While H2k managed to claw back into this game, it really should’ve been the 2–0 for Ever. H2k was not able to punish Ever’s weakened early game with two scaling late game mages and Ever were clearly in the lead, but a misplay by Crazy let to a disadvantageous scenario where Forgiven got reset after reset and closed out the game with an unofficial penta kill.
Ever is blue side once again, they ban Tristana after an unofficial pentakill from Forgiven, replace the LeBlanc ban for a Fizz (Ryu’s pick last game) and keep the Trundle ban.
This game H2k decide to not ban Mundo and instead go back to banning Ryze, as they know it’s a dangerous pick that Ever can flex.
Ever opened their champion select with the Lissandra pick, H2k answered with a somewhat weird Kassadin pick (because it was so early) and a Dr. Mundo pick.
Second and Third Rotation:
I believe that in this rotation Ever immediately started to plan on how to deal with the Dr. Mundo pick, Rek’sai was open for Ares (his most played with 6 games in the KeSPA Cup) but he went with Lee Sin in order to have a champion that not only has early pressure, but can knockback someone like a Mundo trying to go for the back line. With it, Ever pick Alistar for Key, which they had as high priority all tournament and again another pick with good peel and displacement.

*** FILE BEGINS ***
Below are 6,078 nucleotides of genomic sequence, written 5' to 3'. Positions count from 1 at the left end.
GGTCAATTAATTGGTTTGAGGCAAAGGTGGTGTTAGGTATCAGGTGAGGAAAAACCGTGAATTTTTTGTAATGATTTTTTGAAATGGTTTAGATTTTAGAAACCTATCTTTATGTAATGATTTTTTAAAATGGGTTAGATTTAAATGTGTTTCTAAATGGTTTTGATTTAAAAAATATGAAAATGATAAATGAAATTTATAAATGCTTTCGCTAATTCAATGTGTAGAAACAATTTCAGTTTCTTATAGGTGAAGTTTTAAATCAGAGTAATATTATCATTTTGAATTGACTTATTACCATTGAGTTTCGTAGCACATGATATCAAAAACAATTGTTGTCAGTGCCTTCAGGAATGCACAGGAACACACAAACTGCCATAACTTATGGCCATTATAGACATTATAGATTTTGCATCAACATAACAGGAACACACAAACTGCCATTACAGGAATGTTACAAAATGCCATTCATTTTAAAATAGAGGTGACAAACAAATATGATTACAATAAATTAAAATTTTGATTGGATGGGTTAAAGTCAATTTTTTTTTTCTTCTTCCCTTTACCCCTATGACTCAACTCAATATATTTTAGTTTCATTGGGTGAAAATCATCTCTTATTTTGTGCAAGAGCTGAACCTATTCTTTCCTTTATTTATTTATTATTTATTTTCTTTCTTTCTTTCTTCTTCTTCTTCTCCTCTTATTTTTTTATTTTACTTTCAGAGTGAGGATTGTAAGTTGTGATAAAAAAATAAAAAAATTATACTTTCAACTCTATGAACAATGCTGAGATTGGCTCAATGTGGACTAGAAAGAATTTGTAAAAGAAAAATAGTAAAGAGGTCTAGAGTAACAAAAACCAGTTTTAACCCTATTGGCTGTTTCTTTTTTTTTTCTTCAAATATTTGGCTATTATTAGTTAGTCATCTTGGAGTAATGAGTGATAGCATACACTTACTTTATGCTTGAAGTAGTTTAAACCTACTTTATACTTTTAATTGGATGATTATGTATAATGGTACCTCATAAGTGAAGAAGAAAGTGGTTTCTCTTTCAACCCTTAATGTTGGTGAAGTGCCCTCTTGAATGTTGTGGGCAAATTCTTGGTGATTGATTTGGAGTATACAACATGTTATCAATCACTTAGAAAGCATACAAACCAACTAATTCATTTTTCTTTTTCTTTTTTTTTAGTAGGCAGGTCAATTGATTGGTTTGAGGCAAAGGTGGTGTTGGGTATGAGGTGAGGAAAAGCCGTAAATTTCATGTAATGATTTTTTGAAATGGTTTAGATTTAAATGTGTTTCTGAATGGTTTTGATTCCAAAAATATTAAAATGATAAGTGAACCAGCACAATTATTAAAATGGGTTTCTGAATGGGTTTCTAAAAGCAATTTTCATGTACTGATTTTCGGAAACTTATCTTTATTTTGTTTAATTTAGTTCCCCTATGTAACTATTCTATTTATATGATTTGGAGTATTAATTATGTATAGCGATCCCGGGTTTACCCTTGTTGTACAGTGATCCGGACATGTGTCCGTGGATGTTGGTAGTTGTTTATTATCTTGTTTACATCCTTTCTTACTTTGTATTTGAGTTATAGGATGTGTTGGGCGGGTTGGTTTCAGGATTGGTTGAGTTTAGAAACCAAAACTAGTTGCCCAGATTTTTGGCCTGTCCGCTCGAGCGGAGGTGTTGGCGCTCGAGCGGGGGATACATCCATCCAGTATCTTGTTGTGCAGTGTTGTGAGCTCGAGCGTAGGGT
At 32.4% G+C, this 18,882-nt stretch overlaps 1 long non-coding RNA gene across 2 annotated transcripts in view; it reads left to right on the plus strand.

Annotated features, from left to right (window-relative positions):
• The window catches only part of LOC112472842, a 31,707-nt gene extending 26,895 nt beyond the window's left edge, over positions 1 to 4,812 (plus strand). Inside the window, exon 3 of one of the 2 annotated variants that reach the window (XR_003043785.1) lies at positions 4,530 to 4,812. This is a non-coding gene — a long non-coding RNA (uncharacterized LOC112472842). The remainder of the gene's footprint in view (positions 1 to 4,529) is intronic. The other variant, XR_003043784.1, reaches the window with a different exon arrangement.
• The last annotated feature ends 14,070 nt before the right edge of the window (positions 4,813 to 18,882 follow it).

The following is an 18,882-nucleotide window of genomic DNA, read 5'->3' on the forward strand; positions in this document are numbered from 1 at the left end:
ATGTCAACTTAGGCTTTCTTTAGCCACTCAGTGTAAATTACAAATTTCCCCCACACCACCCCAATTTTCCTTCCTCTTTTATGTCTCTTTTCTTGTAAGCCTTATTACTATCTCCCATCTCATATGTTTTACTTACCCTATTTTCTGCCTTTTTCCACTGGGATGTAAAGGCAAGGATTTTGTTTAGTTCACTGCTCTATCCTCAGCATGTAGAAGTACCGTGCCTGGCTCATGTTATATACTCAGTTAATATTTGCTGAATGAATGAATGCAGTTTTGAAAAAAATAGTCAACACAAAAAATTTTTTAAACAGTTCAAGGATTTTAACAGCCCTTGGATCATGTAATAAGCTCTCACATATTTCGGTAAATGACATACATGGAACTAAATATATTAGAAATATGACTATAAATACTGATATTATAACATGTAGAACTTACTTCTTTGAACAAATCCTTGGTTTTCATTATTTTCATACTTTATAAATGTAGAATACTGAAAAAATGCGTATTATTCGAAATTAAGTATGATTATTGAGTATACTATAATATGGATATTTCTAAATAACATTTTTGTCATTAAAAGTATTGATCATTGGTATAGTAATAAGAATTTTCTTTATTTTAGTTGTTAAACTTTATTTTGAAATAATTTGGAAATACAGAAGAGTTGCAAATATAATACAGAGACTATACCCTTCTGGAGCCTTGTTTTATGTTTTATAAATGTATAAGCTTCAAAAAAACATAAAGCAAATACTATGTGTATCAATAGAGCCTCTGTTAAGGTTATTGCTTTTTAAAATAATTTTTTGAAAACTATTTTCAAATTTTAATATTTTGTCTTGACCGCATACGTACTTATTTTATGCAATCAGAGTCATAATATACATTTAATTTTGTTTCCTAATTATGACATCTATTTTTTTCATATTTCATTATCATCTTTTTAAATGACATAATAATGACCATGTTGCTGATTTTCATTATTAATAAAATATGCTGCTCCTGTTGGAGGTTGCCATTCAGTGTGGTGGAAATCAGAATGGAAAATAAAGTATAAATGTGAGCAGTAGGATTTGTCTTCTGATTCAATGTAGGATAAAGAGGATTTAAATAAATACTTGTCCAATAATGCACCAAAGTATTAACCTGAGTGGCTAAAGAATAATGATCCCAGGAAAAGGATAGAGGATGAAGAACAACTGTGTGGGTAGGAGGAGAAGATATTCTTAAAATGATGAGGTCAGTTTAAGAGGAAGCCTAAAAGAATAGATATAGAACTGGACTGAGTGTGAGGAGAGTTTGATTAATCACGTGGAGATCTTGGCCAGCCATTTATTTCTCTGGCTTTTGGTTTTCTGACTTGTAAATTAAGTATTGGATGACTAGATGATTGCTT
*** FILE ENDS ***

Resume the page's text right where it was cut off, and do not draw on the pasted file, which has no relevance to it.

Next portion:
Now, the big thing I want to talk about in this draft was the Vayne pick. Despite not having played it in the KeSPA Cup by Ever, it is by far LoKen’s most played champion in solo queue. Not only this, it’s one of the go to picks against tanks like Mundo as Vayne is one of the only AD Carries that can reliably kill tanks.
What also makes this Vayne predictable is the fact that H2k show the Sivir pick before seeing Ever’s AD carry pick. Vayne has one of the few good laning matchups when played into Sivir.
A lane bully or simply not showing the ADC pick until last rotation could’ve made Ever not go for Vayne, or if they had, given her a much harder time. (like Ever did versus QG,)
By trying to keep the flexes going and only picking jungle in the third rotation, H2k made Ever’s job all too easy, they drafted a comp with two sources of True Damage (Vayne and Ahri) with a lot of kiting potential and peel for the main carries.
Ever ended taking the game and the series, with another solid performance from their botlane.